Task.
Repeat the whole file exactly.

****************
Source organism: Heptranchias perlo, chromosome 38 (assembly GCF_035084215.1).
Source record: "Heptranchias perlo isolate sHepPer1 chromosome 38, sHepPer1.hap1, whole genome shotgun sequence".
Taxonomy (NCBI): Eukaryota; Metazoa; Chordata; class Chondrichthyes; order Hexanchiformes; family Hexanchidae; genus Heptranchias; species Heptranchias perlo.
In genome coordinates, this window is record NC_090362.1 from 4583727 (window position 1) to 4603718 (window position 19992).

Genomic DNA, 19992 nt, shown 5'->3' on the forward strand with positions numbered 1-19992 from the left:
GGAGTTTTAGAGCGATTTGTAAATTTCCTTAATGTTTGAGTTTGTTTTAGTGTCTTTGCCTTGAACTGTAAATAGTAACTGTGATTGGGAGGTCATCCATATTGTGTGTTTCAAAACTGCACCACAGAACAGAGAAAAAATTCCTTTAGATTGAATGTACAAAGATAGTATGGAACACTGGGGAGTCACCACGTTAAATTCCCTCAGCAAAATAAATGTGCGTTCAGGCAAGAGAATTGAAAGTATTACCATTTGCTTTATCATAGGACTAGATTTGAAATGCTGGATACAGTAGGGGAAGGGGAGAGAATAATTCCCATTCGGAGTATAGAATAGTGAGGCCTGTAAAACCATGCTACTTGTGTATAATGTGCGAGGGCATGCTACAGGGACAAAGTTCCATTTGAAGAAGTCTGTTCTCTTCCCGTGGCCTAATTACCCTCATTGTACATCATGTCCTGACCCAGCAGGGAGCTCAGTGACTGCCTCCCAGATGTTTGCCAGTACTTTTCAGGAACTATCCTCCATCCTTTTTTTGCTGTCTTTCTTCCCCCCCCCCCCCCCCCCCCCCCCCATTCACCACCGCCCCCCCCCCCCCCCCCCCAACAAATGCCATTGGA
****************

Source organism: Heptranchias perlo, chromosome 38 (assembly GCF_035084215.1).
Source record: "Heptranchias perlo isolate sHepPer1 chromosome 38, sHepPer1.hap1, whole genome shotgun sequence".
Taxonomy (NCBI): Eukaryota; Metazoa; Chordata; class Chondrichthyes; order Hexanchiformes; family Hexanchidae; genus Heptranchias; species Heptranchias perlo.
In genome coordinates, this window is record NC_090362.1 from 4583727 (window position 1) to 4603718 (window position 19992).

Genomic DNA, 19992 nt, shown 5'->3' on the forward strand with positions numbered 1-19992 from the left:
GGAGTTTTAGAGCGATTTGTAAATTTCCTTAATGTTTGAGTTTGTTTTAGTGTCTTTGCCTTGAACTGTAAATAGTAACTGTGATTGGGAGGTCATCCATATTGTGTGTTTCAAAACTGCACCACAGAACAGAGAAAAAATTCCTTTAGATTGAATGTACAAAGATAGTATGGAACACTGGGGAGTCACCACGTTAAATTCCCTCAGCAAAATAAATGTGCGTTCAGGCAAGAGAATTGAAAGTATTACCATTTGCTTTATCATAGGACTAGATTTGAAATGCTGGATACAGTAGGGGAAGGGGAGAGAATAATTCCCATTCGGAGTATAGAATAGTGAGGCCTGTAAAACCATGCTACTTGTGTATAATGTGCGAGGGCATGCTACAGGGACAAAGTTCCATTTGAAGAAGTCTGTTCTCTTCCCGTGGCCTAATTACCCTCATTGTACATCATGTCCTGACCCAGCAGGGAGCTCAGTGACTGCCTCCCAGATGTTTGCCAGTACTTTTCAGGAACTATCCTCCATCCTTTTTTTGCTGTCTTTCTTCCCCCCCCCCCCCCCCCCCCCCCCCATTCACCACCGCCCCCCCCCCCCCCCCCCCAACAAATGCCATTGGA